THE last six weeks have been extraordinary if somewhat surreal.
What began as six people in a pub grew and grew – until it went national last Thursday.
This campaign regarding the Shelley College proposals has demonstrated the power of both social media and good old-fashioned journalistic reporting.
Let’s be clear this proposal was flawed – from the outset. It brought the pro-academy, pro-choice argument into disrepute.
The academy debate was started by the Blair government, rolled out by the Brown government and seized upon and developed by Michael Gove without much thinking into any potential down sides.
Eroding people’s choice was a terrible tactic. In this area , attacking six outstanding schools and nine good ones (out of 18) also presented Kirklees Council and the Department of Education with a massive dilemma.
There have though been some fantastic pluses out of this campaign. People developed a sense of community again – instead of all flying round with their busy lives.
They visited these lovely schools and met wonderful teachers – not to mention two outstanding head teachers!
We all met Kirklees councillors and Parish councillors. None of us had met one before or, had even wanted to – previously. We have seen local democracy at work and hundreds of us have turned up at Parish council meetings.
Throughout the campaign, each of us has done different things and met different people and – for my part – I would like to say that the cross party support has been extraordinary.
It was this council, cross party support that helped us to the position we found ourselves last Friday morning.
My own thanks go to Clr Robert Barraclough, Clr Jim Dodds and Clr Graham Turner but, in particular I reserve my gratitude to the Kirklees Leader of the Greens, Clr Andrew Cooper.
His constant support and advice throughout – not-to-mention his string-pulling – has been immense.
POLITICAL commentators and politicians have spent the last few days lambasting the electorate for not turning out to vote in the election of the Police and Crime Commissioners.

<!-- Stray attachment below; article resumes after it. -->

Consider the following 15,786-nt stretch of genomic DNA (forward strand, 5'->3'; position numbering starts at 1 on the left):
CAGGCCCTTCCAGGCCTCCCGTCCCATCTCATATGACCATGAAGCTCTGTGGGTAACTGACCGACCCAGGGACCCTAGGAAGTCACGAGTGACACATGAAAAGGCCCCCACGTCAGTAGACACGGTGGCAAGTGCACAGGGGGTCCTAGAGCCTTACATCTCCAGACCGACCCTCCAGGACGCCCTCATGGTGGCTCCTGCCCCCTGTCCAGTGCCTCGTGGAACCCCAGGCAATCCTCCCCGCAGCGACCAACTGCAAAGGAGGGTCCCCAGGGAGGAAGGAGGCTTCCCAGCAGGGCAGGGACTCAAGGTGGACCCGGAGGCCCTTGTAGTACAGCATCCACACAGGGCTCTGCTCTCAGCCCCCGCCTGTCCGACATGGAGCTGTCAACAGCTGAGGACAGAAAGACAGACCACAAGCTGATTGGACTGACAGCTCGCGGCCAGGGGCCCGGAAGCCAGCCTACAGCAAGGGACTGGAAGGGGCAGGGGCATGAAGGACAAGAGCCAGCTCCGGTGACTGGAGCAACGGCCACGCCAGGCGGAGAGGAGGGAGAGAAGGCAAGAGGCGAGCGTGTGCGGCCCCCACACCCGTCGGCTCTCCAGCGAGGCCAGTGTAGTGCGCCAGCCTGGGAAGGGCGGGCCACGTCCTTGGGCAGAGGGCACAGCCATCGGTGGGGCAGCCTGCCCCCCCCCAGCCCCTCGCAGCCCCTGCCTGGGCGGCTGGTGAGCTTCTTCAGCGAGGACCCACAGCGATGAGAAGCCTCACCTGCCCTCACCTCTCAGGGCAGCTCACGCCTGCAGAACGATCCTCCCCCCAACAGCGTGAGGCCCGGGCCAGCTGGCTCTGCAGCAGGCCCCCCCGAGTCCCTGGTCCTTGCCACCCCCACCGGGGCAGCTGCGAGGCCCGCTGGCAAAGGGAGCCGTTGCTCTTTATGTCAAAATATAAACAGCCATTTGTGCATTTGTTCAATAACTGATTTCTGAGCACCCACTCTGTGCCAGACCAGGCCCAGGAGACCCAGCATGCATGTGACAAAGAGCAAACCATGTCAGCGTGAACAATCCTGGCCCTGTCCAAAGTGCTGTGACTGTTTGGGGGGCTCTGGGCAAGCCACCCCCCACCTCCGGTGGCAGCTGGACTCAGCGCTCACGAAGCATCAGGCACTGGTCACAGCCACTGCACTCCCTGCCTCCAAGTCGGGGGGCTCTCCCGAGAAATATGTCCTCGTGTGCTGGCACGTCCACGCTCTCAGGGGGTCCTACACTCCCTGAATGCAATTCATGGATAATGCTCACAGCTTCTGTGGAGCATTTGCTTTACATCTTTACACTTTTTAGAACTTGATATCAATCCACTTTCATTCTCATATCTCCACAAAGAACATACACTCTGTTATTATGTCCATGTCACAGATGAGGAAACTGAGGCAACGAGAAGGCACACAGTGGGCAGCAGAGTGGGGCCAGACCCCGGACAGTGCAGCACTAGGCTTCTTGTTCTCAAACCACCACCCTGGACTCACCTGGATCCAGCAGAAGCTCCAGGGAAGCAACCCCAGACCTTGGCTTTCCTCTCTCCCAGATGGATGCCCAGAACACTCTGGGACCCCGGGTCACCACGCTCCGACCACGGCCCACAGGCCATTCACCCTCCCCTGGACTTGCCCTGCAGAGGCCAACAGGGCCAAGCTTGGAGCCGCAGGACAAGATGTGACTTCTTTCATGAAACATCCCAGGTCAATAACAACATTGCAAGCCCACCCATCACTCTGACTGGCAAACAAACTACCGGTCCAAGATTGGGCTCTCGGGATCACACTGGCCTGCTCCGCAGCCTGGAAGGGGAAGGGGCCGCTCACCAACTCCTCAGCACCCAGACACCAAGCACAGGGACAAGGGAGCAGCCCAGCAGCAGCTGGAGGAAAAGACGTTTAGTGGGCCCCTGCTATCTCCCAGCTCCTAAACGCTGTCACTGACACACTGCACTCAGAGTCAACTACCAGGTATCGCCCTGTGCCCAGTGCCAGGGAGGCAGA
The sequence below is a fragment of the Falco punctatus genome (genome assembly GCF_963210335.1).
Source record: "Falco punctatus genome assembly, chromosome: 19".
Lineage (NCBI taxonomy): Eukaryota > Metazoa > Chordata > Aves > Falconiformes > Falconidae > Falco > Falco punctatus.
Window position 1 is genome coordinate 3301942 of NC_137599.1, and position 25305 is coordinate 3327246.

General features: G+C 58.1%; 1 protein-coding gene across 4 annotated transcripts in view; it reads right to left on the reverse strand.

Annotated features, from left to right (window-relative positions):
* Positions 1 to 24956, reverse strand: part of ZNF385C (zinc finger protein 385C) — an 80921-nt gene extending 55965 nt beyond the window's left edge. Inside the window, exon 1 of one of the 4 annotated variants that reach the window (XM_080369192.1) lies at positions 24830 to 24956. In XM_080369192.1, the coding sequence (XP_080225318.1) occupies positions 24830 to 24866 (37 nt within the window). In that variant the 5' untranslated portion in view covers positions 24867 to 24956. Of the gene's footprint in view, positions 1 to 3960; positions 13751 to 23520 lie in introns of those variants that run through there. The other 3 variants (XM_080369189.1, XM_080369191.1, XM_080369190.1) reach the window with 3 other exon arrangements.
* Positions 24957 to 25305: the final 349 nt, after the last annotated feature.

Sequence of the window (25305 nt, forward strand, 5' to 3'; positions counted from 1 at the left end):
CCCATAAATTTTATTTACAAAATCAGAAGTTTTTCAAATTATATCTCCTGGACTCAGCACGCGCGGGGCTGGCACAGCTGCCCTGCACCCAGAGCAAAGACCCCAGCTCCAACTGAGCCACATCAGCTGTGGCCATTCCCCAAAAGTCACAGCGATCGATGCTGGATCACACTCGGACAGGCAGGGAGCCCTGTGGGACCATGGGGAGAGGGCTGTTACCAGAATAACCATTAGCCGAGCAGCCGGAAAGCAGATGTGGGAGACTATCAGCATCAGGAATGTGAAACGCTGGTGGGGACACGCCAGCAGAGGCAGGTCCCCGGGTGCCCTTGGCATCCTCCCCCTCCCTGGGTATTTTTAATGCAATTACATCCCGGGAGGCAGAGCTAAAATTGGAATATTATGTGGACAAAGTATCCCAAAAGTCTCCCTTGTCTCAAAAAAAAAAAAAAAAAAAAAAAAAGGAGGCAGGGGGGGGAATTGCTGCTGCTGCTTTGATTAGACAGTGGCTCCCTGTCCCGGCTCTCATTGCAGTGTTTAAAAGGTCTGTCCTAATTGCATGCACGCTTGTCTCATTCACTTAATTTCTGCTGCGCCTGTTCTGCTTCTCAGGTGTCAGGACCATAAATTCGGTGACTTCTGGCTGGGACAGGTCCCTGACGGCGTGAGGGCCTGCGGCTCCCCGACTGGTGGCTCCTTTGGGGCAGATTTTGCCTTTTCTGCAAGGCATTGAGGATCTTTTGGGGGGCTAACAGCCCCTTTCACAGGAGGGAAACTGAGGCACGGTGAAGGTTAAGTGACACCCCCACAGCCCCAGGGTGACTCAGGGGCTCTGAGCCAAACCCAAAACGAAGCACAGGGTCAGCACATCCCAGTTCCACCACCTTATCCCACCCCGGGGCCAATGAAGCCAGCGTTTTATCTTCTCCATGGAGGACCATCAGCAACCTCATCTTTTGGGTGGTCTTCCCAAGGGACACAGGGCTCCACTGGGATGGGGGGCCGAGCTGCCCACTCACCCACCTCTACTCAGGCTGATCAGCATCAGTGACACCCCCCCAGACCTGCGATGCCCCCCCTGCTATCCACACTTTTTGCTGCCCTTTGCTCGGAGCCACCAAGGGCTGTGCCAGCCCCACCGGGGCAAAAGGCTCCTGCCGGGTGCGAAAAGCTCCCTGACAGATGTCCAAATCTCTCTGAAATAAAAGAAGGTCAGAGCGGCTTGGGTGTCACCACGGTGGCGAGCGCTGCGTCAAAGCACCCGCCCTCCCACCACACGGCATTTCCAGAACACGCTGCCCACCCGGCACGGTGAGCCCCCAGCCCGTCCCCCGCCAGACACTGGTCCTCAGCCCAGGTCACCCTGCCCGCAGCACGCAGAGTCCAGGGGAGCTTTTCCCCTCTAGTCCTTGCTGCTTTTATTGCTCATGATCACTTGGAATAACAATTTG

I didn’t vote in an election for the first time in 42 years. This is a post that wasn’t needed. The local police authority already had the powers this post now carries.
It was made up of a cross section of society that was interested in law and order from elected local councillors to JPs to the probation service.
Where does a single individual have the expertise the authority had?
The idea that this position has any real power to decide where scarce resources will be used is laughable. The Home Department and the Chief Constable will decide just as they did in the past.
I saw the five winning candidates from the five regional forces on BBC Sunday Politics.
None of them impressed. Whichever party and area they represented as commissioners they all mouthed the same platitudes about listening, local-ism, not accepting privatisation and wariness about further joint ventures.
I’m hopeful that this will be a one off experiment especially as a Labour shadow minister on Friday wouldn’t be drawn by a BBC reporter on the likely Labour policy for 2016 if they are elected in 2015.
However, I did cast a vote in an election that day. A postal vote for a candidate to represent my interests in a pension scheme that I’m a member of.
Along with the ballot paper, to help me make my choice they provided election statements from the candidates and a brief outline of what the successful candidates duties and responsibilities are.